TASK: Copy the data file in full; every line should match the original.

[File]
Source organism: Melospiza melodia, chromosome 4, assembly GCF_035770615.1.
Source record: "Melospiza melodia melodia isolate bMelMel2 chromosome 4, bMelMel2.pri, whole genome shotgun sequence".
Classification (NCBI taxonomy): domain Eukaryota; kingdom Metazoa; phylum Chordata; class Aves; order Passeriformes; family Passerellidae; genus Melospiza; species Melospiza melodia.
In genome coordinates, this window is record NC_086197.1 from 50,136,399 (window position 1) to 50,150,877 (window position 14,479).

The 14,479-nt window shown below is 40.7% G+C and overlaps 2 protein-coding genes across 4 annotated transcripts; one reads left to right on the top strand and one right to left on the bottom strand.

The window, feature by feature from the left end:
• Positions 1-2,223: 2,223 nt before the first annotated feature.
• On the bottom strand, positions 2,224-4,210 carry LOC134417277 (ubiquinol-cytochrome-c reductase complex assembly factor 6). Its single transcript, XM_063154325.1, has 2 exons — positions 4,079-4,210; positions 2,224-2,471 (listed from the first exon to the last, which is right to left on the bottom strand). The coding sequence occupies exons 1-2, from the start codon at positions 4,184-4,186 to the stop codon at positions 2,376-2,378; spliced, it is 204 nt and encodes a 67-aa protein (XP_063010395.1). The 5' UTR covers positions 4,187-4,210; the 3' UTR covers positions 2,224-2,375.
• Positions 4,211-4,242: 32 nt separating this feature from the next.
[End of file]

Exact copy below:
Source organism: Melospiza melodia, chromosome 4, assembly GCF_035770615.1.
Source record: "Melospiza melodia melodia isolate bMelMel2 chromosome 4, bMelMel2.pri, whole genome shotgun sequence".
Classification (NCBI taxonomy): domain Eukaryota; kingdom Metazoa; phylum Chordata; class Aves; order Passeriformes; family Passerellidae; genus Melospiza; species Melospiza melodia.
In genome coordinates, this window is record NC_086197.1 from 50,136,399 (window position 1) to 50,150,877 (window position 14,479).

The 14,479-nt window shown below is 40.7% G+C and overlaps 2 protein-coding genes across 4 annotated transcripts; one reads left to right on the top strand and one right to left on the bottom strand.

The window, feature by feature from the left end:
• Positions 1-2,223: 2,223 nt before the first annotated feature.
• On the bottom strand, positions 2,224-4,210 carry LOC134417277 (ubiquinol-cytochrome-c reductase complex assembly factor 6). Its single transcript, XM_063154325.1, has 2 exons — positions 4,079-4,210; positions 2,224-2,471 (listed from the first exon to the last, which is right to left on the bottom strand). The coding sequence occupies exons 1-2, from the start codon at positions 4,184-4,186 to the stop codon at positions 2,376-2,378; spliced, it is 204 nt and encodes a 67-aa protein (XP_063010395.1). The 5' UTR covers positions 4,187-4,210; the 3' UTR covers positions 2,224-2,375.
• Positions 4,211-4,242: 32 nt separating this feature from the next.